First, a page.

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Clean hands, healthy children

When we first introduced Bako one year ago he was an avid student with a love of math and reading who aspired to be a teacher. He told us then how much he enjoyed getting his hands dirty working in the school garden.

That continues today, but when we caught up with him again last month, his new focus was on getting his hands clean as an enthusiastic advocate for community-wide improvements in hygiene and sanitation! Along with his peers, Bako’s now leading the charge to dramatically reduce infectious disease among children and families.

A smiling youth

Bako is helping keep his community healthy

Most communities in this region do not have water and sanitation facilities, and that was true of Barouéli before Community Sponsorship began. As a result, waterborne diseases such as diarrhea are among the major causes of illness and death among local children.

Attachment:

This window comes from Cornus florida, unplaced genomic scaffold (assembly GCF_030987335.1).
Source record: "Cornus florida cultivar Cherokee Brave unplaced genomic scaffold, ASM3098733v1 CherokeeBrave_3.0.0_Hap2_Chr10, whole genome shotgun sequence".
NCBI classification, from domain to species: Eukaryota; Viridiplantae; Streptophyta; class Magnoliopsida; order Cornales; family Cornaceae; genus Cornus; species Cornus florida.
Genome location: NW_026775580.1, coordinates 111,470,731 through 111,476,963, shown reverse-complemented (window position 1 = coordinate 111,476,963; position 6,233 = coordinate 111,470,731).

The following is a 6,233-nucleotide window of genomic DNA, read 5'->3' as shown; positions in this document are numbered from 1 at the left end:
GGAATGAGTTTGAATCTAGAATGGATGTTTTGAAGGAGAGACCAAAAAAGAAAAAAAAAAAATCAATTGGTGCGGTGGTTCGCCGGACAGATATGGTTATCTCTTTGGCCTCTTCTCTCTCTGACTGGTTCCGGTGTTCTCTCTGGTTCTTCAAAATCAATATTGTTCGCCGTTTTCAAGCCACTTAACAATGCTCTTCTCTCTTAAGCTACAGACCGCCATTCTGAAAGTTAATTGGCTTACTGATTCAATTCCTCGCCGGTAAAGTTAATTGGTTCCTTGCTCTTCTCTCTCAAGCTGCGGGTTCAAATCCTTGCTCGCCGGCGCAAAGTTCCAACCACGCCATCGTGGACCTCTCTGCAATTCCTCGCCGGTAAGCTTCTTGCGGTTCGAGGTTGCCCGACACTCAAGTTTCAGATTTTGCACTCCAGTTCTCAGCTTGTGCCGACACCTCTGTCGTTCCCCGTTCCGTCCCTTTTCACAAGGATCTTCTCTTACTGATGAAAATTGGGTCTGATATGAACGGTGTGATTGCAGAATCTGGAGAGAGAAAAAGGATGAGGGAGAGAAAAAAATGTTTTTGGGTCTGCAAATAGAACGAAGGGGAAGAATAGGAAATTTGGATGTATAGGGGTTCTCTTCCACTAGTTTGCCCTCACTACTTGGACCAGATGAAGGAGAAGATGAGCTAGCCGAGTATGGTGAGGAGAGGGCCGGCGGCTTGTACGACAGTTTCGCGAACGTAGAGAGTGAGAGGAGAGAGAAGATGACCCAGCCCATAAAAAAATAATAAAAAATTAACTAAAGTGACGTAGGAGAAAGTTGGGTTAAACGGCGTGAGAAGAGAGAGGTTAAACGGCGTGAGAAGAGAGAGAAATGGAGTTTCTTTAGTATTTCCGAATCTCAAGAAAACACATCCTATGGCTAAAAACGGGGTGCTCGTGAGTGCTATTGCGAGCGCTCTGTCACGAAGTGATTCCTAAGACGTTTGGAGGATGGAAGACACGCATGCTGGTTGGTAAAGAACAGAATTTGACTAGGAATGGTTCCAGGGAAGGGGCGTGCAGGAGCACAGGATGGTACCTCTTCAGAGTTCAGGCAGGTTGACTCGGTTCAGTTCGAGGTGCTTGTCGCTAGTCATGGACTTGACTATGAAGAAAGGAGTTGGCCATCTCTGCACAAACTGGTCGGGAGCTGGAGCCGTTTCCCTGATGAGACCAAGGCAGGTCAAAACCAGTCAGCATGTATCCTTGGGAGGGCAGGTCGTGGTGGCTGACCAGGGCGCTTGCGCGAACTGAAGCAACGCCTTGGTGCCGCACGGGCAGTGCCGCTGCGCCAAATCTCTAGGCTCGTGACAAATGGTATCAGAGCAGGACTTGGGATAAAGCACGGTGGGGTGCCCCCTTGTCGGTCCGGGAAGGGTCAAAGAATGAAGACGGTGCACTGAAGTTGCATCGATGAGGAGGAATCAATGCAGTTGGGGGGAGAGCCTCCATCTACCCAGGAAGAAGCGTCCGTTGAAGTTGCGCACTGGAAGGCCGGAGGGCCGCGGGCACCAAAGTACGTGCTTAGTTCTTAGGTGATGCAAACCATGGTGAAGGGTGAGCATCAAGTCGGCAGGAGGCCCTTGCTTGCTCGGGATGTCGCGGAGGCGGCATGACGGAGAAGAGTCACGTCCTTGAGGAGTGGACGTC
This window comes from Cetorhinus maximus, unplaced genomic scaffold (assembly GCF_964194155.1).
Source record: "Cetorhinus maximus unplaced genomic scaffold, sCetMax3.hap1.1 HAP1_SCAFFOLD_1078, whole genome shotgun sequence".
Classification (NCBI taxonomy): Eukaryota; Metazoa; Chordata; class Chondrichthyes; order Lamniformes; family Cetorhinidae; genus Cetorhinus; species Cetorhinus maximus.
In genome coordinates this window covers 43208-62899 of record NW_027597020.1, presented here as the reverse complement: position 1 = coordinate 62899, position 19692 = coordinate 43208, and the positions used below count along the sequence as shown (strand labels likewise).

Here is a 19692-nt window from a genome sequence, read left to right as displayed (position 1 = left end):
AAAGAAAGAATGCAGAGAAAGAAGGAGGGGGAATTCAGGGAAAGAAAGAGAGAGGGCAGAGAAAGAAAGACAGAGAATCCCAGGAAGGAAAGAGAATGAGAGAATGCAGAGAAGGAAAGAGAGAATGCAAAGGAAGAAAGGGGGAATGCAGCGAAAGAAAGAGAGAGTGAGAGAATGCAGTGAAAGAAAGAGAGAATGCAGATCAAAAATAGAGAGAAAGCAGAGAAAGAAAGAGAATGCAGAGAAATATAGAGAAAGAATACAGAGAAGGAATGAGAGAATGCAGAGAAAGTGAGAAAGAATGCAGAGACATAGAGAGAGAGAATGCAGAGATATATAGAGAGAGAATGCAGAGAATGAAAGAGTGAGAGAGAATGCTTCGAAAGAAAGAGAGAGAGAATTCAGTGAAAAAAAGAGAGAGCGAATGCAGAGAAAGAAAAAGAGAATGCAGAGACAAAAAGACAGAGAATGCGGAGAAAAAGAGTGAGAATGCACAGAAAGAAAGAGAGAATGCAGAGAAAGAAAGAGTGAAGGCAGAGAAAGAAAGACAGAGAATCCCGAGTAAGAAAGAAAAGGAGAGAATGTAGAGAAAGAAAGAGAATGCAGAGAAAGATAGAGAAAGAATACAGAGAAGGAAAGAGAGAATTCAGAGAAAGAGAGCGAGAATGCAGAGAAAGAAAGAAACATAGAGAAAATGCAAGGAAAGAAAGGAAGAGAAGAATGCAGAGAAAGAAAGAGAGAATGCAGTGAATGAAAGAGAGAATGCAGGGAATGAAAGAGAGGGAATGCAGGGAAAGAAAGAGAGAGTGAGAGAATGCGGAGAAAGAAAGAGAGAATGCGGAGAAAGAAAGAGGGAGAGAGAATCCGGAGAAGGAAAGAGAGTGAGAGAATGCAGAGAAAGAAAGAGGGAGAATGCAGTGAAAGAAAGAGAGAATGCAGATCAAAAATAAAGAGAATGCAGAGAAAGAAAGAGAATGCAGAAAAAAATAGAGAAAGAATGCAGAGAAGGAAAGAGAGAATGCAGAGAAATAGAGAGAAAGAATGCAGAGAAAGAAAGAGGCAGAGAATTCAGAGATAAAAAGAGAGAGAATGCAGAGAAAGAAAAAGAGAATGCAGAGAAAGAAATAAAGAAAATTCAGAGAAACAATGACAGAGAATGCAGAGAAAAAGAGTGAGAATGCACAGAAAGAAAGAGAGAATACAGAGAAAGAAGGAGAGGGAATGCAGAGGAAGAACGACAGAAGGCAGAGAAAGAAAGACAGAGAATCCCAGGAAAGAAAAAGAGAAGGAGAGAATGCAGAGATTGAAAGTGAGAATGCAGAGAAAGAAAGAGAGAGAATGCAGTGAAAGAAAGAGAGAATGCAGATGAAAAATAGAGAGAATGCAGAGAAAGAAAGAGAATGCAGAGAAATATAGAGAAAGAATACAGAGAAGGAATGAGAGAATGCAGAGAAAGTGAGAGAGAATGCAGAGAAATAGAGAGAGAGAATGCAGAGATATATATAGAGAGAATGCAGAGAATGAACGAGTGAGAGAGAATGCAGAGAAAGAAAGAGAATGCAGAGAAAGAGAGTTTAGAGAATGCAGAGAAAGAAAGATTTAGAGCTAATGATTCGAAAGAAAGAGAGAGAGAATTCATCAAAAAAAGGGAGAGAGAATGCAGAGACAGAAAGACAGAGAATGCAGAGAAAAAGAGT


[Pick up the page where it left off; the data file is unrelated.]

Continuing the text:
With new investments in clean water systems and latrines at schools, there are new opportunities to turn that around. But simple as it seems, it takes a change in local practices, and that’s where children like Bako come in.

Latrine use and hand washing dramatically reduce the spread of disease, and there has been a big push to have children lead the way. Teachers are engaging the students, who are making changes at school and then taking their new practices home to share with their families as part of a community-wide awareness and education campaign.

“We must wash our hands with soap before eating and after using the washroom, at school and at home,” says Bako, who clearly relishes the opportunity to pass on what he has learned to others.

A family poses together for a photo

Bako takes pride in teaching his family everything he is learning

“I’ve noticed that the number of sick students from diarrhea and stomach aches has decreased,” he adds, clearly proud of his role and getting an early lesson in what it means to be a teacher and an agent of change for the better.

The result is that children like Bako are healthier and spending less time away from school, while younger children like his baby brother and sister have a much better chance of survival.

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